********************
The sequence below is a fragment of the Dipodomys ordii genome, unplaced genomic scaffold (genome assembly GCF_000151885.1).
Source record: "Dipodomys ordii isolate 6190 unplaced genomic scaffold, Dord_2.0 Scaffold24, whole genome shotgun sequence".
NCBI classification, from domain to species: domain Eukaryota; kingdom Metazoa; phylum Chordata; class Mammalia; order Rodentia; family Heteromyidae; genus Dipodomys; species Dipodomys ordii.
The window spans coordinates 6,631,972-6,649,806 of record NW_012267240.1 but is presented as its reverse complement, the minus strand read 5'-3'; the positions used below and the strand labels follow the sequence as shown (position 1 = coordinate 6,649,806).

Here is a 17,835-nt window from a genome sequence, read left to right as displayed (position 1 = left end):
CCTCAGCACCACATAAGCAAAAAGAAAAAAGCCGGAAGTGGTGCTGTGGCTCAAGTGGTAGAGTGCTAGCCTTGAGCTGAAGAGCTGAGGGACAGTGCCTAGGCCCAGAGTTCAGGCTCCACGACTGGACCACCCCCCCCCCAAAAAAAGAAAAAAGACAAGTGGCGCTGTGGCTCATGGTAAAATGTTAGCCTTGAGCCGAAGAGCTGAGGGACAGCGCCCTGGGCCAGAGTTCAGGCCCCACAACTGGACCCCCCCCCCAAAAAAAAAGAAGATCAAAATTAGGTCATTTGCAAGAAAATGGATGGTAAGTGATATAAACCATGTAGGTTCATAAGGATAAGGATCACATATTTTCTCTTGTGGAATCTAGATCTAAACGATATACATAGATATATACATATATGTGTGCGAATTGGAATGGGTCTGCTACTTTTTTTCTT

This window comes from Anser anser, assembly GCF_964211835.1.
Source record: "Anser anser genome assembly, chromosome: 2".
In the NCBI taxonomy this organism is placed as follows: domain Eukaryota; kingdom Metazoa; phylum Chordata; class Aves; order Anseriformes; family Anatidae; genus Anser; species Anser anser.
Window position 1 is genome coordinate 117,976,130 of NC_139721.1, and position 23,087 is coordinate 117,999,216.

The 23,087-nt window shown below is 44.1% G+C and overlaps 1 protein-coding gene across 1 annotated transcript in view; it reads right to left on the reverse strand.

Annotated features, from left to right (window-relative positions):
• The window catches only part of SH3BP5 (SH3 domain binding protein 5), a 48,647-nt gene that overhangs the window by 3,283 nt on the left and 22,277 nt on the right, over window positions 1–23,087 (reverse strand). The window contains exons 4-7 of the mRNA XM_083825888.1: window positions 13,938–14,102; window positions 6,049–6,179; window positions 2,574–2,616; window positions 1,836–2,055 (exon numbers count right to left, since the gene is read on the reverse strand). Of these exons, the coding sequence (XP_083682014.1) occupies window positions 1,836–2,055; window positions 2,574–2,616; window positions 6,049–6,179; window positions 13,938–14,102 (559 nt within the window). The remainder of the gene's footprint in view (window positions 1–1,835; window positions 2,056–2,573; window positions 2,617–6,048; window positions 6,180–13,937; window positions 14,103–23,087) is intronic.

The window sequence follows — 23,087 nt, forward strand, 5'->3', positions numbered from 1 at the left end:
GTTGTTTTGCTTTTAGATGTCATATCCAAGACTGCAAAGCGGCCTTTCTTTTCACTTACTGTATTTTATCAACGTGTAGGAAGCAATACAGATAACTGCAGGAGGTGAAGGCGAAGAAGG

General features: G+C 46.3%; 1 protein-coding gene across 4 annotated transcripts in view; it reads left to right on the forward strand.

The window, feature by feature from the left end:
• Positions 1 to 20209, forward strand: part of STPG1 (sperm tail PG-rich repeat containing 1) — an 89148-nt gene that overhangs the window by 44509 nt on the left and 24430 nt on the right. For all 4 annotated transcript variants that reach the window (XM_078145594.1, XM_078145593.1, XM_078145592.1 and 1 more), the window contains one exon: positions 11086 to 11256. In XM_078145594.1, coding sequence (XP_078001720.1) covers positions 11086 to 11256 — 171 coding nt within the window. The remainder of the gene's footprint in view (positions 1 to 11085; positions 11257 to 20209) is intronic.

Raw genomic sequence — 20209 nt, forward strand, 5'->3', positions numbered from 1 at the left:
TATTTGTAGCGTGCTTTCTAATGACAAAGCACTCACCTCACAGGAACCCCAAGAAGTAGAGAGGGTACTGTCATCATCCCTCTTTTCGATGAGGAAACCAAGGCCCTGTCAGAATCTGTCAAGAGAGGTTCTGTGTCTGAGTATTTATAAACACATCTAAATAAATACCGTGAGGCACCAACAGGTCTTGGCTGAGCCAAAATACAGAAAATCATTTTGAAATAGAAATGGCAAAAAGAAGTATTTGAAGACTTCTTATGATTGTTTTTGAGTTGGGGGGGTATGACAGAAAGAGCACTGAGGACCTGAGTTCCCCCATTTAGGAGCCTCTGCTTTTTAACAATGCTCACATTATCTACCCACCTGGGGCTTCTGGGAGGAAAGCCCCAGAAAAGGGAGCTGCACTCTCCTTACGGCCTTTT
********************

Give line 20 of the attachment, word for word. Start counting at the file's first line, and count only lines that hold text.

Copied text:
TATTTGTAGCGTGCTTTCTAATGACAAAGCACTCACCTCACAGGAACCCCAAGAAGTAGAGAGGGTACTGTCATCATCCCTCTTTTCGATGAGGAAACCAAGGCCCTGTCAGAATCTGTCAAGAGAGGTTCTGTGTCTGAGTATTTATAAACACATCTAAATAAATACCGTGAGGCACCAACAGGTCTTGGCTGAGCCAAAATACAGAAAATCATTTTGAAATAGAAATGGCAAAAAGAAGTATTTGAAGACTTCTTATGATTGTTTTTGAGTTGGGGGGGTATGACAGAAAGAGCACTGAGGACCTGAGTTCCCCCATTTAGGAGCCTCTGCTTTTTAACAATGCTCACATTATCTACCCACCTGGGGCTTCTGGGAGGAAAGCCCCAGAAAAGGGAGCTGCACTCTCCTTACGGCCTTTT